This type of agile culture experiment allows you to learn more about the dynamics of the people within your organization and any cultural issues or mindset challenges that might otherwise be barriers to a successful implementation. Moreover, it’s a great way to gradually bring people along by sharing your successes across your company and getting people on board with the shift.

Accepting steps forward and backward as progress

Of course, this strategy will only work when organizations’ leaders overcome their own fear of failure. Although becoming an agile enterprise requires buy-in from every department and team member, your plans won’t see the light of day if there’s resistance to change at the top. In fact, from what I’ve seen, when a business’s agile efforts fail, it’s usually because of fear of change and a lack of understanding.

Executives must be OK with treating their transition to agile as an educational journey, even though this undeniably complex and fast-changing landscape might tell them to do the opposite. Moreover, they must be willing to embrace greater autonomy within their organizations, even if it means relinquishing control and welcoming mistakes as learning opportunities.

After all, the result is an organization capable of making critical decisions more swiftly and confidently. This agility is becoming the most significant differentiator among businesses in today’s ever-changing environment.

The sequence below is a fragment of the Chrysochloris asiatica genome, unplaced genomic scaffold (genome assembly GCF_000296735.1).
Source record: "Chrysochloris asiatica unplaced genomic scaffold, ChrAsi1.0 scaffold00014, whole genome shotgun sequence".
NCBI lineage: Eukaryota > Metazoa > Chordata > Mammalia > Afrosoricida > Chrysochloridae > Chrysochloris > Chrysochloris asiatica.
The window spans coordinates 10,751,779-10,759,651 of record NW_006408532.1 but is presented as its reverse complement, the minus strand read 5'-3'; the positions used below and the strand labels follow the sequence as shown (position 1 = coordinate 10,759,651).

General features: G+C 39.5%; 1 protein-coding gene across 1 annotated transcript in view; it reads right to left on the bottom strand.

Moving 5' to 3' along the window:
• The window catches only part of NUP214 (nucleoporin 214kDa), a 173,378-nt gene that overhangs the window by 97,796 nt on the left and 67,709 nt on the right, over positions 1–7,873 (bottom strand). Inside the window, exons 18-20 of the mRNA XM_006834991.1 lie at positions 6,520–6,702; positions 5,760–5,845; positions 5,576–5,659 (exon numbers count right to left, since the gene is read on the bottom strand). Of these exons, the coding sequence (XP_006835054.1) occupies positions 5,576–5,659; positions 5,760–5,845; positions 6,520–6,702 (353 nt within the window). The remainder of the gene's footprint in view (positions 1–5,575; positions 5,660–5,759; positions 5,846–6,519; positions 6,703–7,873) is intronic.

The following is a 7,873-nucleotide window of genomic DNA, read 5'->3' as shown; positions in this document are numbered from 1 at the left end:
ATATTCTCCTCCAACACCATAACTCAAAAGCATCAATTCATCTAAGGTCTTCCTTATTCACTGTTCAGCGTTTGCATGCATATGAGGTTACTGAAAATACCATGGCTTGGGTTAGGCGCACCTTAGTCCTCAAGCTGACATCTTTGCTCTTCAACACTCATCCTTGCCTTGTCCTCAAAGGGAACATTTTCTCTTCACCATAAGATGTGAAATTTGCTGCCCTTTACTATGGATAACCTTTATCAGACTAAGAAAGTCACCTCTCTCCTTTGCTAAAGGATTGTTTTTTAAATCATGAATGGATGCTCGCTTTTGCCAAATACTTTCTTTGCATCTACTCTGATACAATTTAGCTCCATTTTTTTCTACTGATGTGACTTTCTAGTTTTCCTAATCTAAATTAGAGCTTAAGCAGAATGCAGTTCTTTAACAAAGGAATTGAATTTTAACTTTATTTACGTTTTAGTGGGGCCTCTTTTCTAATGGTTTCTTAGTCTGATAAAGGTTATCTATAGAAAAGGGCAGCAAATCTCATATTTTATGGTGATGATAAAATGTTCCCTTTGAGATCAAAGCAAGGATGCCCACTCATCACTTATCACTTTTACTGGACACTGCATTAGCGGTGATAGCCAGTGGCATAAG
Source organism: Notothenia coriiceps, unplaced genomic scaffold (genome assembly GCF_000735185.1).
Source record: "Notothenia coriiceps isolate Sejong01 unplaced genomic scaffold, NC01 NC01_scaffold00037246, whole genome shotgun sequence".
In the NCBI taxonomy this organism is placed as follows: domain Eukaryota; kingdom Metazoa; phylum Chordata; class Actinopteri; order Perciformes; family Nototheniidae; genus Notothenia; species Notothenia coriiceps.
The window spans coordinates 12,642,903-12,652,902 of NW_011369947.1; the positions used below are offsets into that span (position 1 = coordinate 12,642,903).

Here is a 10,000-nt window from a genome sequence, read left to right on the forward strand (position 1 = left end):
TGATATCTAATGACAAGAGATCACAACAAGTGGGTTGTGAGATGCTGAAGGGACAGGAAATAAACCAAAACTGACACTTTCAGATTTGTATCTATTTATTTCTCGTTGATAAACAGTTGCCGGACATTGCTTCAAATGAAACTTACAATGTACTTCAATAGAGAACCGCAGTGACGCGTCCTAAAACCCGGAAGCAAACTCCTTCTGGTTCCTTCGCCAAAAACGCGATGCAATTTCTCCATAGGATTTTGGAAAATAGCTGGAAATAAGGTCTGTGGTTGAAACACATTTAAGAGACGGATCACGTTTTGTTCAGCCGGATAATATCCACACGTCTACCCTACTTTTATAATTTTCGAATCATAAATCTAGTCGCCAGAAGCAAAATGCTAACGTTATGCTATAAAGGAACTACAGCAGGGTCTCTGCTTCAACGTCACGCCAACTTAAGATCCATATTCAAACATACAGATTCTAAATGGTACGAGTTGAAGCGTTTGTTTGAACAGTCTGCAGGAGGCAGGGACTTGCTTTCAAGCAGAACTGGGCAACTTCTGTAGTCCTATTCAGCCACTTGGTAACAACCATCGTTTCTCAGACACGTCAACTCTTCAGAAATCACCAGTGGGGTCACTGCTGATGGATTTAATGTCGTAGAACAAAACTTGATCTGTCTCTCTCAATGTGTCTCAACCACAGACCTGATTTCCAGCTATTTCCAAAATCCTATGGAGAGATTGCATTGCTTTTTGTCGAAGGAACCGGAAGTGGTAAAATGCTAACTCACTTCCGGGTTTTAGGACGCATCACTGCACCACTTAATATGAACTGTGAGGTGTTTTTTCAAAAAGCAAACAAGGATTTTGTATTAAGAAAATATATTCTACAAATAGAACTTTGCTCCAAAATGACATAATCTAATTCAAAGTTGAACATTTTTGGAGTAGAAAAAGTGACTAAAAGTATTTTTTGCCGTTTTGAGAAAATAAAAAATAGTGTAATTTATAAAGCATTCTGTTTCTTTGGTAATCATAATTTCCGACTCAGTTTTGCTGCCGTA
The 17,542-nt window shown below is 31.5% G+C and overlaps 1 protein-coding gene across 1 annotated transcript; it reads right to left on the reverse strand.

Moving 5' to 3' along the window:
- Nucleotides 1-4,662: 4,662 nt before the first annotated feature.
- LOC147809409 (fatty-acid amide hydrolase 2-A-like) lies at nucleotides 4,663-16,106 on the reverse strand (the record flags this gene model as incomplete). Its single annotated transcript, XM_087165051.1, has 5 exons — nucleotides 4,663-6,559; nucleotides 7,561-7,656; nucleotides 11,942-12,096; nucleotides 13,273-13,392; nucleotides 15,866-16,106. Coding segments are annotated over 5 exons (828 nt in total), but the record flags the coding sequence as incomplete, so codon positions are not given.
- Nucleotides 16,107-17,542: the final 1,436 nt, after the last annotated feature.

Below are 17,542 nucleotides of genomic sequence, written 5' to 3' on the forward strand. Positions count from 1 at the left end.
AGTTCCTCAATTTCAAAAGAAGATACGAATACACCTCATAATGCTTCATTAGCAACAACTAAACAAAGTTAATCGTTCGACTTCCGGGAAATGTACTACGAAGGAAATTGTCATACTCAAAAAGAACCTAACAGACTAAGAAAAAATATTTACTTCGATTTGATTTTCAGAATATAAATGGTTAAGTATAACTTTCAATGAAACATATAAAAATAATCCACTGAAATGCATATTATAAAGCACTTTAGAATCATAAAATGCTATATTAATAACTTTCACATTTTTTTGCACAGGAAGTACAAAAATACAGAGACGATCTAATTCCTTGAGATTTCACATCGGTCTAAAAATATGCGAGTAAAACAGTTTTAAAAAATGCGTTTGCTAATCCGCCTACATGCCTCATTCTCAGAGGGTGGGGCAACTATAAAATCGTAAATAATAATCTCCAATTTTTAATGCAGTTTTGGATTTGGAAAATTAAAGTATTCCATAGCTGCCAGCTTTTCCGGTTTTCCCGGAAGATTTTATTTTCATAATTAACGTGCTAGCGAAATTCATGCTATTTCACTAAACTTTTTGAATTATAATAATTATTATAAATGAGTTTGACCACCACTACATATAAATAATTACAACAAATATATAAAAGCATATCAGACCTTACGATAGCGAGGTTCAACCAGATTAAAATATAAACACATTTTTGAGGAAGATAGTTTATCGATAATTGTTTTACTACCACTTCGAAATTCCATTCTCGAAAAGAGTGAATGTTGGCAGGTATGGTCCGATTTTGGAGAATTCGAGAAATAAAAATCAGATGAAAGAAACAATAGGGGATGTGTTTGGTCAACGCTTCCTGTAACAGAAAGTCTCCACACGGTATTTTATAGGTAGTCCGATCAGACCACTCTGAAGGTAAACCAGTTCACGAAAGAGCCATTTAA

About The Author

Tina Behers’s picture

Tina Behers

Tina Behers is vice president of Enterprise Agility, Aligned Agility (part of The Adaptavist Group). She has more than 25 years of experience in transformation and organizational development, business process management, program and project management, and corporate strategy. She leads Aligned Agility within the Adaptavist Group and provides expertise that allows enterprises to realize the full value of agile at scale, quickly. She is a leading Jira Align authority with seven years of AgileCraft/Jira Align experience across five continents.



What a farce!  Agile is a fad that evolved from the RAD and RIP software fads of the 80's.  It has absolutely nothing to do with quality.  It is simply another way for consultants to milk gullible clients.

Now that the Six Sigma Scam and Lean fads are failing, managers are looking for new magic bullets.  Six Sigma has a 91% fail rate (Qualpro) and Lean has a 98% fail rate (IW). 

There is only one approach to Quality and waste reduction ... that of Dr Shewhart, Professor Ishikawa, Professor Lewis, Professor Deming, Dr Taguchi and Dr Wheeler.

Agile concepts can be applied to Lean Six Sigma as well

Over the last several years, many organizations have questioned the need for 10-20 day belt trainings. Instead, companies including Christus Health, Novartis, UL and Crayola have given presentations at quality conferences about how they've downsized their training to 1-2 days and are getting results by doing one day of training and one day of application.

I call this Agile Process Innovation. I've written a free ebook about how to do this. Download it at: https://www.qimacros.com/pdf/Agile-Process-Innovation.pdf